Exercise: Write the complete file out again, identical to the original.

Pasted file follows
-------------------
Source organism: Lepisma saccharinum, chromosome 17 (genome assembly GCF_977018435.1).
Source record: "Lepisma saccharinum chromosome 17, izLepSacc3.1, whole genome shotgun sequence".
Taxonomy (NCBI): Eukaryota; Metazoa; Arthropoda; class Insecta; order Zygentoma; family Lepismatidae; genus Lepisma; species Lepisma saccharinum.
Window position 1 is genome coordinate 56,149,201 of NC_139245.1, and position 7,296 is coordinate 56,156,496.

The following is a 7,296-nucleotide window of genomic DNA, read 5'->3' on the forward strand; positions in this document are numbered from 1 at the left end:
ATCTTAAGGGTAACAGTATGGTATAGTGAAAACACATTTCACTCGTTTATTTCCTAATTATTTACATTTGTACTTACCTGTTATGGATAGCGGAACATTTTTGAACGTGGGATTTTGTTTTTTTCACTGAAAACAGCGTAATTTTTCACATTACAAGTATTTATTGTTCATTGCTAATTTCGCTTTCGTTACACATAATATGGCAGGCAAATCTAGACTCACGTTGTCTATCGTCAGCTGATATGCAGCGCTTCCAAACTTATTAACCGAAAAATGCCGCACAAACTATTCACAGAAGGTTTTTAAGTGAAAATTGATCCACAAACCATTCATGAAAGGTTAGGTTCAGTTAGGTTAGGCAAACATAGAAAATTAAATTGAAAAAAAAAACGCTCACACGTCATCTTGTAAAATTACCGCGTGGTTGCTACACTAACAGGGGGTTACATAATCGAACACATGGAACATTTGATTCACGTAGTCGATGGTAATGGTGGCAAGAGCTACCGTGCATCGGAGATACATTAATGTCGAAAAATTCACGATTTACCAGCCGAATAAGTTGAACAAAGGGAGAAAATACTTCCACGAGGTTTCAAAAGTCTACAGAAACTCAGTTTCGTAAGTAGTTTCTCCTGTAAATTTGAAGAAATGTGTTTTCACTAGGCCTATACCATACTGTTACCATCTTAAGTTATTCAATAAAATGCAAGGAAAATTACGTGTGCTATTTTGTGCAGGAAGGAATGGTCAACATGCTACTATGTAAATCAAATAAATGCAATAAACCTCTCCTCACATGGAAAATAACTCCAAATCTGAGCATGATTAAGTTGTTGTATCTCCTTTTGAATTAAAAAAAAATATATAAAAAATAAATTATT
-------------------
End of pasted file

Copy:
Source organism: Lepisma saccharinum, chromosome 17 (genome assembly GCF_977018435.1).
Source record: "Lepisma saccharinum chromosome 17, izLepSacc3.1, whole genome shotgun sequence".
Taxonomy (NCBI): Eukaryota; Metazoa; Arthropoda; class Insecta; order Zygentoma; family Lepismatidae; genus Lepisma; species Lepisma saccharinum.
Window position 1 is genome coordinate 56,149,201 of NC_139245.1, and position 7,296 is coordinate 56,156,496.

The following is a 7,296-nucleotide window of genomic DNA, read 5'->3' on the forward strand; positions in this document are numbered from 1 at the left end:
ATCTTAAGGGTAACAGTATGGTATAGTGAAAACACATTTCACTCGTTTATTTCCTAATTATTTACATTTGTACTTACCTGTTATGGATAGCGGAACATTTTTGAACGTGGGATTTTGTTTTTTTCACTGAAAACAGCGTAATTTTTCACATTACAAGTATTTATTGTTCATTGCTAATTTCGCTTTCGTTACACATAATATGGCAGGCAAATCTAGACTCACGTTGTCTATCGTCAGCTGATATGCAGCGCTTCCAAACTTATTAACCGAAAAATGCCGCACAAACTATTCACAGAAGGTTTTTAAGTGAAAATTGATCCACAAACCATTCATGAAAGGTTAGGTTCAGTTAGGTTAGGCAAACATAGAAAATTAAATTGAAAAAAAAAACGCTCACACGTCATCTTGTAAAATTACCGCGTGGTTGCTACACTAACAGGGGGTTACATAATCGAACACATGGAACATTTGATTCACGTAGTCGATGGTAATGGTGGCAAGAGCTACCGTGCATCGGAGATACATTAATGTCGAAAAATTCACGATTTACCAGCCGAATAAGTTGAACAAAGGGAGAAAATACTTCCACGAGGTTTCAAAAGTCTACAGAAACTCAGTTTCGTAAGTAGTTTCTCCTGTAAATTTGAAGAAATGTGTTTTCACTAGGCCTATACCATACTGTTACCATCTTAAGTTATTCAATAAAATGCAAGGAAAATTACGTGTGCTATTTTGTGCAGGAAGGAATGGTCAACATGCTACTATGTAAATCAAATAAATGCAATAAACCTCTCCTCACATGGAAAATAACTCCAAATCTGAGCATGATTAAGTTGTTGTATCTCCTTTTGAATTAAAAAAAAATATATAAAAAATAAATTATT